How long does it take for a death ruling to be made?
    In most cases, a signed death certificate accompanies the body when it is released by the Coroner.  When there is insufficient information
    available to complete the death certificate, a “Pending” death certificate is issued.  This death certificate enables the funeral services and
    burial to take place while additional chemical, microscopic, slide preparation and examination, and the investigation continues.  At the
    culmination of these tests and investigation, the ruling is made based on all available information.  A supplemental death certificate is
    then issued with the cause of death and the ruling which supersedes the “pending” death certificate.

    When will the Autopsy Report be completed?
    The autopsy report usually takes about four to five weeks to be completed after the autopsy.  If microscopic and chemical tests are
    performed, this time period can lengthen to six to eight weeks.

    Where may the clothing of the deceased be located?
    Usually, the clothing of the deceased is released to the funeral director for disposal or use as the family requests.  In cases of homicide,
    suicides, or vehicular deaths, the clothing may be held by the coroner or the investigating law enforcement agency for use as evidence.
    How is the funeral director selected?
    Most often, the next-of-kin discusses the selection of the funeral director with the other family members, clergy or friends.  The office of the
    coroner is prohibited from recommending a funeral director.  A listing of funeral directors is available in the telephone book as well as
    other sources.

    What is an autopsy and is there a charge for it?
    An autopsy is a systematic examination by a qualified physician of the body of a deceased person for the purpose of determining the
    cause of death.  A record is made on the findings of the autopsy, including microscopic and toxicology laboratory tests.  These laboratory
    tests are conducted before the release of the body to the next-of-kin and for burial.  There's no charge to the next-of-kin for a coroner’s
    autopsy.  Nor for any other test that may be conducted by the coroner.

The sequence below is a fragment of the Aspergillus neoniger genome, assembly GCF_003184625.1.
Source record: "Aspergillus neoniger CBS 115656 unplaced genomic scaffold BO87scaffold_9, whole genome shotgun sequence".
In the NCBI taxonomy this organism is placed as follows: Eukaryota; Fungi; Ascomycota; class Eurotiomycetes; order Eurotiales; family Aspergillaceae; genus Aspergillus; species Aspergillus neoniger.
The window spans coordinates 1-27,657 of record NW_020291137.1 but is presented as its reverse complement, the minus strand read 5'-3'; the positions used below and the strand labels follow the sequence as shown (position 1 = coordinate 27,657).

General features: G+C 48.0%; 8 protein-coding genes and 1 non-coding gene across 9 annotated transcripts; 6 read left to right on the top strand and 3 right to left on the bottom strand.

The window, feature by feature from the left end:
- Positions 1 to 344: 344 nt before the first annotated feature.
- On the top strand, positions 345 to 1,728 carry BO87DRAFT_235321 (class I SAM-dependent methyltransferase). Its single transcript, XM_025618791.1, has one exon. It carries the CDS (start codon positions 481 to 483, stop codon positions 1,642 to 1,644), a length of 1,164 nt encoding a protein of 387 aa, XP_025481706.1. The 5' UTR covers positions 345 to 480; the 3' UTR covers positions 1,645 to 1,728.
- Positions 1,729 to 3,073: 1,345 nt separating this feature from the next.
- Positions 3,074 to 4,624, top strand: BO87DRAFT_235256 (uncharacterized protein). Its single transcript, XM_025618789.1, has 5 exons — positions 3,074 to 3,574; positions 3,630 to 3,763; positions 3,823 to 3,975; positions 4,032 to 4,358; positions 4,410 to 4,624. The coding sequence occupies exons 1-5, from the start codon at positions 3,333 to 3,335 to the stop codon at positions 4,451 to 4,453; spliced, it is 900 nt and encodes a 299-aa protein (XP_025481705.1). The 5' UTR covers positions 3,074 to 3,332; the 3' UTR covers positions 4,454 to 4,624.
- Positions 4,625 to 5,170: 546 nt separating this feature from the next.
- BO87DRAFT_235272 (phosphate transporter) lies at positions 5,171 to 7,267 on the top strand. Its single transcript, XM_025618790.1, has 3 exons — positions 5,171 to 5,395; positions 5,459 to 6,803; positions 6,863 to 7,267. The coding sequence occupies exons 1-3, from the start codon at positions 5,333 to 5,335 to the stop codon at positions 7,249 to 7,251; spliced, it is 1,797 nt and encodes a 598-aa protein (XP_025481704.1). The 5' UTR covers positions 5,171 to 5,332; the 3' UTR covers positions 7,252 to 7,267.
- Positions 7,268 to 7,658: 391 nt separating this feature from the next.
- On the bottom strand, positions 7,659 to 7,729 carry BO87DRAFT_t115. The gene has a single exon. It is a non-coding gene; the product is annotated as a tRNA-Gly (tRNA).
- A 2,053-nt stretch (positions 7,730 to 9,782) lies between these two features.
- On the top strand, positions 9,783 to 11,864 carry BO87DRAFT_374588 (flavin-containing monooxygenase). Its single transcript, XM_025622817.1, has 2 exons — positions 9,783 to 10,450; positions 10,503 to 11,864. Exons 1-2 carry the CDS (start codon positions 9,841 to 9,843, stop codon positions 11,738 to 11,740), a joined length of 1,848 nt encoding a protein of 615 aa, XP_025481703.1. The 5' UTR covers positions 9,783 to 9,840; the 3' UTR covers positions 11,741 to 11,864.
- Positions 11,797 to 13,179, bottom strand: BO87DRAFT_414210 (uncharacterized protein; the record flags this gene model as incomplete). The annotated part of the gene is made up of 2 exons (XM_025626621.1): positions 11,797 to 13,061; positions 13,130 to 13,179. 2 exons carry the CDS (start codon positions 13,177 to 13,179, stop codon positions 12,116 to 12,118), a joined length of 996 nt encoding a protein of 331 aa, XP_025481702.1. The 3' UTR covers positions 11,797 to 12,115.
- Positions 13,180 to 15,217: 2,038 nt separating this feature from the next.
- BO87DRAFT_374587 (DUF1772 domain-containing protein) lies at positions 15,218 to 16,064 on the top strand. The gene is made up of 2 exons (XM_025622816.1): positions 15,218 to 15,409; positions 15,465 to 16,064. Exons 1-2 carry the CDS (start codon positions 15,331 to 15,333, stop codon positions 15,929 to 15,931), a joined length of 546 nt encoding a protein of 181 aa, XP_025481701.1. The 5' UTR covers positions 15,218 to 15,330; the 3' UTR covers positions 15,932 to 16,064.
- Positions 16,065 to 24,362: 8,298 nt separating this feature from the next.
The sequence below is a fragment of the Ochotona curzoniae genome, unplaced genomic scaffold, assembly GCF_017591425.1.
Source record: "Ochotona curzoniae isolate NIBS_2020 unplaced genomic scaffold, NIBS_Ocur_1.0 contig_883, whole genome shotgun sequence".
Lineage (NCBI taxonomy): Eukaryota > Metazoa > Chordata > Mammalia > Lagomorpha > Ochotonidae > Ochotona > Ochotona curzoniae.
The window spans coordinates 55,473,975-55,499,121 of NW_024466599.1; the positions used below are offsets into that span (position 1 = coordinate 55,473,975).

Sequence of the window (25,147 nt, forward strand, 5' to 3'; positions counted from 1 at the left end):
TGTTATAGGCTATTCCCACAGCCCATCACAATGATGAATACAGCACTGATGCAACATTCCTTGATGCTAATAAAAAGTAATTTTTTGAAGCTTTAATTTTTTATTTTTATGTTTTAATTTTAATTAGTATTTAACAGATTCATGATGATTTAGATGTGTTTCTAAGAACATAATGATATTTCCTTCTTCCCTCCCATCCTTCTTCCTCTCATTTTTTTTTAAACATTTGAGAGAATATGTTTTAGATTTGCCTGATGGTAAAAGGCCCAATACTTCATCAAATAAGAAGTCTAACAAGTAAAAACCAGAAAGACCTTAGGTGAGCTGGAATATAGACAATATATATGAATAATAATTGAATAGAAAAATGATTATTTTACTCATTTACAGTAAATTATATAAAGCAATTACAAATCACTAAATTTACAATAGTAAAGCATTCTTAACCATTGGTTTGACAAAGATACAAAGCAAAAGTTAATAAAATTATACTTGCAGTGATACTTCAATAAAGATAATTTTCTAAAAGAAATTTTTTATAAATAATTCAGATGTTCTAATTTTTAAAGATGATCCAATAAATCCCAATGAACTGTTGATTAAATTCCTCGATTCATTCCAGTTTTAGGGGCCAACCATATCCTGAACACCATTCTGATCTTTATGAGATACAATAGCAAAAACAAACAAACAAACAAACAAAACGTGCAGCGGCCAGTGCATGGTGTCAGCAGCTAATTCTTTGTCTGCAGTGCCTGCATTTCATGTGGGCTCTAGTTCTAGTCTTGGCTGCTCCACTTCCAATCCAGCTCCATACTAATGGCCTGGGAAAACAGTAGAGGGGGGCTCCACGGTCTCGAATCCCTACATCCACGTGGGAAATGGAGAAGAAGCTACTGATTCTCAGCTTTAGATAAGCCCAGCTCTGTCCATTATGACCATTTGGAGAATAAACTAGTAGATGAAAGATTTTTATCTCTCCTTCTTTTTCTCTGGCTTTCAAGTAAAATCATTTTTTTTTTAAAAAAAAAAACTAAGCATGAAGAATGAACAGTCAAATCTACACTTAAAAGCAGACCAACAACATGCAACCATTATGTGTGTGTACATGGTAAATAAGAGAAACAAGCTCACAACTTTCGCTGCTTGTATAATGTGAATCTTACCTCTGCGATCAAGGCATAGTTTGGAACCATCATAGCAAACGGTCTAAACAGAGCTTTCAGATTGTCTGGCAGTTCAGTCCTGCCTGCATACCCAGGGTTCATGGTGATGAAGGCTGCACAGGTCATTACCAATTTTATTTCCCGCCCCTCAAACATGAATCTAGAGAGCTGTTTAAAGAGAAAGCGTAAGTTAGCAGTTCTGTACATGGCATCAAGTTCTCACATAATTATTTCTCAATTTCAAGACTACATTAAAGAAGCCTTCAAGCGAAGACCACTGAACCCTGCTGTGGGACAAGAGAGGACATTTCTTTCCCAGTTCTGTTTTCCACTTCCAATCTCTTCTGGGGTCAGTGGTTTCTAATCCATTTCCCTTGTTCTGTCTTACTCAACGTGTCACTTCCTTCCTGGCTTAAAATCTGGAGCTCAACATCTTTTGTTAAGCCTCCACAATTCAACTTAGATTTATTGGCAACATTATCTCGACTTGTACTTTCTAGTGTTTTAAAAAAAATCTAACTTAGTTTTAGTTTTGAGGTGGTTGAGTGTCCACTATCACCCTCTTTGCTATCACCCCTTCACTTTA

When is an autopsy performed?
    Not all persons brought to the coroner's office are autopsied.  Certain cases are not autopsied where no “foul play” is suspected and
    evidence of a natural death is present.  In other cases where the possibility of legal proceedings may arise as a result of a homicide,
    accident, suicide, etc, an autopsy may be performed.  In these cases, both positive and negative information ordinarily is found which
    substantiates the ruling and the cause of death as signed by the coroner.

    Does the coroner need permission from the next-of-kin for an autopsy?
    The coroner does not need permission for an autopsy.  The office of the coroner will attempt to comply with the wishes of the next-of-kin,
    provided this does not conflict with the duties of the coroner as charged by Pennsylvania law.

    Why is the coroner involved?
    Pennsylvania law requires the coroner investigate deaths of persons dying from criminal violence, by accident, by suicide, suddenly when
    unattended by a physician for a reasonable period of time, or in any suspicious or unusual manner.  Another reason the coroner may be
    involved is that the identity of the deceased or next-of-kin is unknown.  Because we live so close to New York State many people die in
    Susquehanna County that were be being treated by a New York State doctor.  The coroner must now complete a Pennsylvania death
    certificate because a New York State licensed doctor cannot sign a Pennsylvania death certificate.

    How do I make arrangements for the body to be released from the coroner's office?
    Routinely, the coroner releases the body to licensed funeral director.  The next-of-kin of the deceased person should notify a funeral